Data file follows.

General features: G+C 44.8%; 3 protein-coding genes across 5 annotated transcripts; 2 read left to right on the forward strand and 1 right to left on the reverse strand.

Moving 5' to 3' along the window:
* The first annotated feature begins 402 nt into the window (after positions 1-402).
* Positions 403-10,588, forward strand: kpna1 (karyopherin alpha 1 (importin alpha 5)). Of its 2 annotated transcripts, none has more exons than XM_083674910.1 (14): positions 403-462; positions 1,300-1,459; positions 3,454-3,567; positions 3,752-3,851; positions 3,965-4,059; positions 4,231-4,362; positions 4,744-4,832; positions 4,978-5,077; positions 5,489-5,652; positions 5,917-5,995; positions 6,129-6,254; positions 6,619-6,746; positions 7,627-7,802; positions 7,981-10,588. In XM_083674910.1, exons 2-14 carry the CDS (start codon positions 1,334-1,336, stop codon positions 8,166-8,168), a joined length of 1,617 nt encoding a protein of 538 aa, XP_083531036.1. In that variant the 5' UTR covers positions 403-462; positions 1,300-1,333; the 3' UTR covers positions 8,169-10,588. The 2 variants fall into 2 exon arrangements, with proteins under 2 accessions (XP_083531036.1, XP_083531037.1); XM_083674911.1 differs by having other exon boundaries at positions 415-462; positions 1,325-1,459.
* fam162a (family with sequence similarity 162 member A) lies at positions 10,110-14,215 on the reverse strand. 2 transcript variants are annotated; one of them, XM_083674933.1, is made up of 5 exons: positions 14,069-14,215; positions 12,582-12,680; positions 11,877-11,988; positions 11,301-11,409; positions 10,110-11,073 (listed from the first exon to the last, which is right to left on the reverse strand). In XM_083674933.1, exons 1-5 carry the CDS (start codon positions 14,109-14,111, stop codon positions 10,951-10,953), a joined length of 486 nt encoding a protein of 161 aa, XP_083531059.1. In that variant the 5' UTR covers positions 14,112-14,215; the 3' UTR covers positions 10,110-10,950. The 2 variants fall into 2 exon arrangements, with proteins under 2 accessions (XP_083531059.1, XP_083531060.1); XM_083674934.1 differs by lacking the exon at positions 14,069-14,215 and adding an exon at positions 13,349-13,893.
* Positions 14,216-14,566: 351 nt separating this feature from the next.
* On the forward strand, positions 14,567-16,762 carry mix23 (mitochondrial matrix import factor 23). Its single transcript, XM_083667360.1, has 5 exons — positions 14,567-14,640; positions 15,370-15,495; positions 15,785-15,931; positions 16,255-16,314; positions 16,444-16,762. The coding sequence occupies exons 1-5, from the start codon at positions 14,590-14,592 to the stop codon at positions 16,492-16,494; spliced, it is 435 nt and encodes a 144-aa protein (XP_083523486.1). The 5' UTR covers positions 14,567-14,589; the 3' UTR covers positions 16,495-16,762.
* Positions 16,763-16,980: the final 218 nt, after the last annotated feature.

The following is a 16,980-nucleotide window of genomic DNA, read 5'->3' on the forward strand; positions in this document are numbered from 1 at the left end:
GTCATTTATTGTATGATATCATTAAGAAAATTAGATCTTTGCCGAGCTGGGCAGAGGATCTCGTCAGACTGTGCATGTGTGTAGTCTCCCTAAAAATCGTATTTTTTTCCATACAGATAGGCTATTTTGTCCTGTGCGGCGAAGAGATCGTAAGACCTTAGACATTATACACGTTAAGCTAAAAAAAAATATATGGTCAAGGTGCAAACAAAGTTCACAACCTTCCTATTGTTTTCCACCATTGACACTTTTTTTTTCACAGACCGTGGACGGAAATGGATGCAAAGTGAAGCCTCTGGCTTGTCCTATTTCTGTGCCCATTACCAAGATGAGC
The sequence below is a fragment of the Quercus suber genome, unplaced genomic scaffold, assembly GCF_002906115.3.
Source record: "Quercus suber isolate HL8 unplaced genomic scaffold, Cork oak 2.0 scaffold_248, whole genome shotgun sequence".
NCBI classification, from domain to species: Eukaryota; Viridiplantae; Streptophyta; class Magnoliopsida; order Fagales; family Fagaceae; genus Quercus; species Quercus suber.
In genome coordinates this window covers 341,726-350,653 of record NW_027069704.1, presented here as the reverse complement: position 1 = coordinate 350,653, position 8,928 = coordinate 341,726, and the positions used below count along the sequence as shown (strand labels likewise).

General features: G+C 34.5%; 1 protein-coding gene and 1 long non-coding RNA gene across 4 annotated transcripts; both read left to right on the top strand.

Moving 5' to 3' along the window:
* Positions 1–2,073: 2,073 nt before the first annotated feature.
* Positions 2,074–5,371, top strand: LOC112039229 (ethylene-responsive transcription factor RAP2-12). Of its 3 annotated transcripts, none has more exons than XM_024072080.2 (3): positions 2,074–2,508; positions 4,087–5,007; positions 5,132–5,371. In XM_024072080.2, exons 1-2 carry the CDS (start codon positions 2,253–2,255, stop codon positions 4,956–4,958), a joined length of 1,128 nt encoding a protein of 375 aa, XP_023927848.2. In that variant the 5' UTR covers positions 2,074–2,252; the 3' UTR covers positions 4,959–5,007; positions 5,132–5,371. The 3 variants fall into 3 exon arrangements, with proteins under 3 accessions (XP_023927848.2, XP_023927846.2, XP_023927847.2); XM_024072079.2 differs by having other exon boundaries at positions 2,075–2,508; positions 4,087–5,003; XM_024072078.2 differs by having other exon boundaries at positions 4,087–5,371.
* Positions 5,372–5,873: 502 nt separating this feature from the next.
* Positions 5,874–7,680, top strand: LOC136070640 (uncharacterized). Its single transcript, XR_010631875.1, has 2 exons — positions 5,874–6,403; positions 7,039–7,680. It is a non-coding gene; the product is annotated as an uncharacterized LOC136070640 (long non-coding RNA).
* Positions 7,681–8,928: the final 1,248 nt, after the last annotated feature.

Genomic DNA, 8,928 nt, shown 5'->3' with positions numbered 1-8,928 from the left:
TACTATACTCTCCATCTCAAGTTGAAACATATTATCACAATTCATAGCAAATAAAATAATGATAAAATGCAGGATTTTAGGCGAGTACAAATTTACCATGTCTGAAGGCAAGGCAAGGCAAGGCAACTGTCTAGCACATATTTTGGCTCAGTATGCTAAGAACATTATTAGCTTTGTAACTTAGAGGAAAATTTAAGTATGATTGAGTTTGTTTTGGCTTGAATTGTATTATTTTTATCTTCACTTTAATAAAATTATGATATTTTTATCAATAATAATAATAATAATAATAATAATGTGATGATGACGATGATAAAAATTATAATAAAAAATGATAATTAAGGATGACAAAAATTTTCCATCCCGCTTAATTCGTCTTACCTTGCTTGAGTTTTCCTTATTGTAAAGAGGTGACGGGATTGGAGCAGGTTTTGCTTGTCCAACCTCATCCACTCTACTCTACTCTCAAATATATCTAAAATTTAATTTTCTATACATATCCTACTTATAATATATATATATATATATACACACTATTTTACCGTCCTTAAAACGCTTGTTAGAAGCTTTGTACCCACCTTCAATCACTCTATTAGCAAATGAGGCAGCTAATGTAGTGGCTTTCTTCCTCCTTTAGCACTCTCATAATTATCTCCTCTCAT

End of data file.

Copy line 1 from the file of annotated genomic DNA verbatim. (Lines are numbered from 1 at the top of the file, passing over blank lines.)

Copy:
General features: G+C 44.8%; 3 protein-coding genes across 5 annotated transcripts; 2 read left to right on the forward strand and 1 right to left on the reverse strand.